Mentor, Music Alive
Taiwo Afolabi is an artist-researcher-educator who researches, creates works, performs, and teaches at the intersection of performance and human ecology. Notably, he does this through devised and participatory theatre and socially-engaged creative practices with diverse communities. He has worked in over fifteen countries across four continents.
In 2020, he completed his PhD in applied theatre from the University of Victoria, Canada. Before this; he graduated with a MA from the University of Ilorin (The Performing Arts) and BA and Diploma from the University of Jos, Nigeria (Theatre Arts). His research interests include creative practice, participatory theatre, applied theatre/theatre for development, research ethics, global health, theatre for social change, forced migration, climate justice and indigenous studies. Within these research areas, he has co-edited one book (Lexington 2020) and published over fifteen refereed articles in journals such as Research in Drama Education, Applied Theatre Research, African Performance Review etc., and over seven book chapters. He has also presented his work at conferences.
He is also: Research Associate, Department of Sociology, University of Johannesburg, South Africa; Research Affiliate, School of Advanced Studies, University of London, London; Research Affiliate, African Research Group/Kaldor Centre’s Emerging Scholars Network, University of New South Wales, Australia; Fellow at the Centre for Global Studies, University of Victoria, Canada; Co-president, the Network of Emerging Artist Professional, the United Nations Educational, Scientific and Cultural Organization (UNESCO)’s International Theatre Institute (ITI), Executive Committee Member, International Federation of Theatre Research (IFTR); Director and Co-initiator of Onion Theatre Project, Canada. He served as a member of the Human Research Ethics Board, University of Victoria, and editorial board member, West Africa Theatre and Performing Arts Journal and board member of Cambridge Scholars Publishing.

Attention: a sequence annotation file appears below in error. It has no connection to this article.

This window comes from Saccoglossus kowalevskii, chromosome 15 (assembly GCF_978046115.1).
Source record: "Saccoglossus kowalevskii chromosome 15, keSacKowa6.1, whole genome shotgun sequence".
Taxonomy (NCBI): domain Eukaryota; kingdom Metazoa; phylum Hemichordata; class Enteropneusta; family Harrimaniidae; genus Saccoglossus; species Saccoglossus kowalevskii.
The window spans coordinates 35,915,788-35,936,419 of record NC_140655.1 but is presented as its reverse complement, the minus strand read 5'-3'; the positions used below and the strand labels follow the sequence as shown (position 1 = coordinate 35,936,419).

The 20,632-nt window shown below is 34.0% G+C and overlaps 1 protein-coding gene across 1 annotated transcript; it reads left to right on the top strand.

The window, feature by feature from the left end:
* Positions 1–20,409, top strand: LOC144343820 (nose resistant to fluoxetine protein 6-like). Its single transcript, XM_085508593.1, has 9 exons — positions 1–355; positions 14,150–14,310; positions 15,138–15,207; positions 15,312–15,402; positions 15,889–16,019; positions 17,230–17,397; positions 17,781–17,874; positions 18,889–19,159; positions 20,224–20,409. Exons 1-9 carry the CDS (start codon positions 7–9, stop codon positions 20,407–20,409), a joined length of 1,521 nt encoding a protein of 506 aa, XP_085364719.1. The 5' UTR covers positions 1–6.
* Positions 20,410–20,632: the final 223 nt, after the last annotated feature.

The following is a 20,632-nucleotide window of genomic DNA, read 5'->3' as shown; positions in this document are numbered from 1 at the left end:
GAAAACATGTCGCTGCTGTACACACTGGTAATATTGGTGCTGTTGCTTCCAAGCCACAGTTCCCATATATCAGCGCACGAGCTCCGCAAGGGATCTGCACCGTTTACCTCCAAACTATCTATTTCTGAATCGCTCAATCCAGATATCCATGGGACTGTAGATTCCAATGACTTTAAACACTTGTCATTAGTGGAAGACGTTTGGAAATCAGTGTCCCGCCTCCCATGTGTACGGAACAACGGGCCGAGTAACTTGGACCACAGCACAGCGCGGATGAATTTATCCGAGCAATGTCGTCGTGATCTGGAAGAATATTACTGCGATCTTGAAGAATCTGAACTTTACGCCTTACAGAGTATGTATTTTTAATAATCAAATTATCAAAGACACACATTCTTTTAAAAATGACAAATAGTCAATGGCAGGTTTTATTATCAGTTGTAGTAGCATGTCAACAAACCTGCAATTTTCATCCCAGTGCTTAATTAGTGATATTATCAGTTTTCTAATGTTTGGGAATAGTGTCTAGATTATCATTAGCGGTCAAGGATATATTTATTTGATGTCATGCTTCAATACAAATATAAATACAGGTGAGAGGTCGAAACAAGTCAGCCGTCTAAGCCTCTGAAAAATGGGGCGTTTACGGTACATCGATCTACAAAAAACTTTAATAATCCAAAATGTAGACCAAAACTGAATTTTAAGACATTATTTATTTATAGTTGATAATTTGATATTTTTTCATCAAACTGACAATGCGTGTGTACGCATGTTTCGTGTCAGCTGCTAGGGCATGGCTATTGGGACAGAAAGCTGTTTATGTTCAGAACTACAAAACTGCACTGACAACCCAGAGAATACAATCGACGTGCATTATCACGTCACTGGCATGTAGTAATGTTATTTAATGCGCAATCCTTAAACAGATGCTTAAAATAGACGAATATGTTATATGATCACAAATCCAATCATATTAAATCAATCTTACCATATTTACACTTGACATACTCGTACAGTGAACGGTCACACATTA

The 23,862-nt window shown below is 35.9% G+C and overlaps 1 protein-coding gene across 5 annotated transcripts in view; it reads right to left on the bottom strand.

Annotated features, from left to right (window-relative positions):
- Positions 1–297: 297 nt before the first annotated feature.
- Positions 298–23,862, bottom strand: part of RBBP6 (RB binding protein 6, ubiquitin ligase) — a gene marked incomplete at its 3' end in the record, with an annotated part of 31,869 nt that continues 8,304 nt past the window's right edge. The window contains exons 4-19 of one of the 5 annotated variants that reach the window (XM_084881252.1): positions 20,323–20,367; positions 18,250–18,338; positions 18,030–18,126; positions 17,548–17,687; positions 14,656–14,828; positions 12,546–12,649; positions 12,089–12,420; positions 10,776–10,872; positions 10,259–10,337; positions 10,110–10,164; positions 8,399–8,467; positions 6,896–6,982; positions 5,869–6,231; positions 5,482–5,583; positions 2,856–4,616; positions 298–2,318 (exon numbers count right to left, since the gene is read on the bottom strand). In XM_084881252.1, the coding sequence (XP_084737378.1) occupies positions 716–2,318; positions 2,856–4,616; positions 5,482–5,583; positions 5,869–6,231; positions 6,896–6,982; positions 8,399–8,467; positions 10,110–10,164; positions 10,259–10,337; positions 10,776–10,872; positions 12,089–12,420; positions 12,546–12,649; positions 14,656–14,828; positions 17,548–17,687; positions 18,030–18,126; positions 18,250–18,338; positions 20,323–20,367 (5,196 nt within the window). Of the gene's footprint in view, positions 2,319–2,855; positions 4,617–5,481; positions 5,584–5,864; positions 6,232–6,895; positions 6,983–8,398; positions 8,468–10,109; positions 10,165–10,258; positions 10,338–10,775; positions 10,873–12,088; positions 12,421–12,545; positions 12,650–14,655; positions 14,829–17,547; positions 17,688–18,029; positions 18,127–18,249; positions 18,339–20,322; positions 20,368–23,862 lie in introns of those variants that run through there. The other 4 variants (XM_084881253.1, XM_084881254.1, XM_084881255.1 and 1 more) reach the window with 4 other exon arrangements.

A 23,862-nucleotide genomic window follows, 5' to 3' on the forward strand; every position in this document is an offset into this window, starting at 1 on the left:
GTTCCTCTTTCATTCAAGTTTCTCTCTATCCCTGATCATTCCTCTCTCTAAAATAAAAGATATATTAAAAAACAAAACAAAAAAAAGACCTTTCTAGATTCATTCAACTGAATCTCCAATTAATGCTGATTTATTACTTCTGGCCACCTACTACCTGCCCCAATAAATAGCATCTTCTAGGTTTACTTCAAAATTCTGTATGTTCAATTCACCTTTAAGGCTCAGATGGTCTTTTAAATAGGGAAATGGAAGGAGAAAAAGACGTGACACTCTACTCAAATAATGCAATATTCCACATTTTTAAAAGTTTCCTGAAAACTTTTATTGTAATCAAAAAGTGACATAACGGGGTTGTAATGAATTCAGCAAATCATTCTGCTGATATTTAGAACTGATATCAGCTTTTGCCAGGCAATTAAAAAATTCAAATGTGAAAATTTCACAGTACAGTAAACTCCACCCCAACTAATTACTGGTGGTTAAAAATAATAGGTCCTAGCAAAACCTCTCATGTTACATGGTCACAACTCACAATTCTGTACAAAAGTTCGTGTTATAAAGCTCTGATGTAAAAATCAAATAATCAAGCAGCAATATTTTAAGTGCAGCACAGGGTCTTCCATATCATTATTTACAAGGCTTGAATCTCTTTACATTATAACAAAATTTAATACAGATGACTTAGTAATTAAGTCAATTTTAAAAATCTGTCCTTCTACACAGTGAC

He has developed arts-based projects and taught on an array of social issues among diverse cultures to engender safe and positive spaces for courageous conversation, collaboration, and collective social action. His practice-as-research and community engagement projects have focused on themes such as education, refugee, migration, displacement, climate change, inclusion and diversity etc. in China, Ireland, Burkina Faso, Denmark, Nigeria, Spain, Iran, Croatia and Sudan. He is the founding artistic director of Theatre Emissary International and the current Executive Director of TEMi, a cultural centre that utilizes arts to educate, conscientize and create positive social change in society.
His work has garnered numerous supports in the form of grants, fellowships and scholarship. For instance, the Canadian Queen Elizabeth II Diamond Jubilee Scholarship, the European Union Centre for Excellence Grant, Andrew W. Mellon/Queen College Grant, Anne McLaughlin Graduate Scholarship in Applied Theatre, British Columbia Arts Council’s Arts-based community development project grant, fellowship at the Centre for Global Studies, University of Victoria. He was awarded Jim Rye Fellow at the International Performing Arts for Youth (IPAY), a research fellow with the Border in Globalization Project at the University of Victoria and he is currently a fellow at The Lab, Georgetown University, the United States.